4 Resources to Take Away Those Night Sweats

Today’s guest contributor is Zach Buckley, a freelance writer interested in exploring the intersection of culture, science, and education.

It happens every night to thousands of people across the country. You have the inextinguishable anxiety of feeling your skills need an update, but the thought of taking classes (yet again) keeps you up ‘til the early hours of the morning. When you’re not awake drenched in a cold sweat, the idea of being in a classroom pervades your dreams as an obstacle too big to face. Facing school as a “non-traditional student” can be reminiscent of an introvert trying stand-up comedy for the first time–you feel out of place and unprepared, and could probably think of a million things you would rather do.

model for online courses and considerations to go back to school

Online courses offer another option to go back to school.

Luckily, non-traditional students have the opportunity to choose from equally non-traditional educational routes, such as online master’s degree programs. No matter what brought you to the decision to go back to school, the following resources can help eliminate night terrors and help you feel more prepared for the formidable professional world ahead.

1. Udemy.com

This is the place to go for highly reputable online courses at prices you can afford. Many courses are free, but even those that are not have a price tag from $69 to $195. And every so often, they run specials like a $49 course (usually $99) by Robin Nixon to learn HTML5 (the next frontier in web development ) in a self-paced, online class. A class like this prepares you to be there for the development jobs opening now, with the explosion of social and mobile.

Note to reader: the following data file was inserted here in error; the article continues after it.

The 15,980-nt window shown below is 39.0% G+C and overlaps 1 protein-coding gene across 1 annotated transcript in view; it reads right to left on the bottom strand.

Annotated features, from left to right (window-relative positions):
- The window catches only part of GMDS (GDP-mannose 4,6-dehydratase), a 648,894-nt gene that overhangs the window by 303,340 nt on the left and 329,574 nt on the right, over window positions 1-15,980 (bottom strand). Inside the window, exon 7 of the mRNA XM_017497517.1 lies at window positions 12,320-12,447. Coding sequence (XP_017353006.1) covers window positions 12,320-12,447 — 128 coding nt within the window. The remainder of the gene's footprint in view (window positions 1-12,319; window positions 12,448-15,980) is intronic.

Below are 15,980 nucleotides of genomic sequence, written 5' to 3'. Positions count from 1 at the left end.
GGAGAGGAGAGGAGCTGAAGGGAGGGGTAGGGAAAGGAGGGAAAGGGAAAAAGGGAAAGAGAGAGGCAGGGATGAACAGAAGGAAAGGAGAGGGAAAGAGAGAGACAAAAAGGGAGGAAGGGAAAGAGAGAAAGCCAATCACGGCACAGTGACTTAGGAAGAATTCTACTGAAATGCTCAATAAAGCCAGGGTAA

2. Opportunity.gov

Whoever says the government can’t be trusted has never been to Opportunity.gov. The U.S. Department of Education and the U.S. Department of Labor have banded together to offer a helpful variety of resources for students who intend to go back to school to extend their education and ultimately increase their job opportunities. Opportunity.gov recognizes and addresses all of the important issues that students face during this time, including paying for courses, choosing the right institution, and understanding the requirements for certain career paths.

3. Back2College.com

Adults going back to school is the fastest growing student demographic. If you can stomach the name and not be put off by it, you will find this site jam-packed with information about going back to school. Back2College.com is a virtual one-stop shop for non-traditional students to acquire everything from emotional support to expert advice to tools for finding scholarships. The website guides wary students through the process of higher education, including fun little interactive articles that allow you to answer questions about your unique study habits and academic interests—all to help get you on the right track.

4. CollegeBoard.org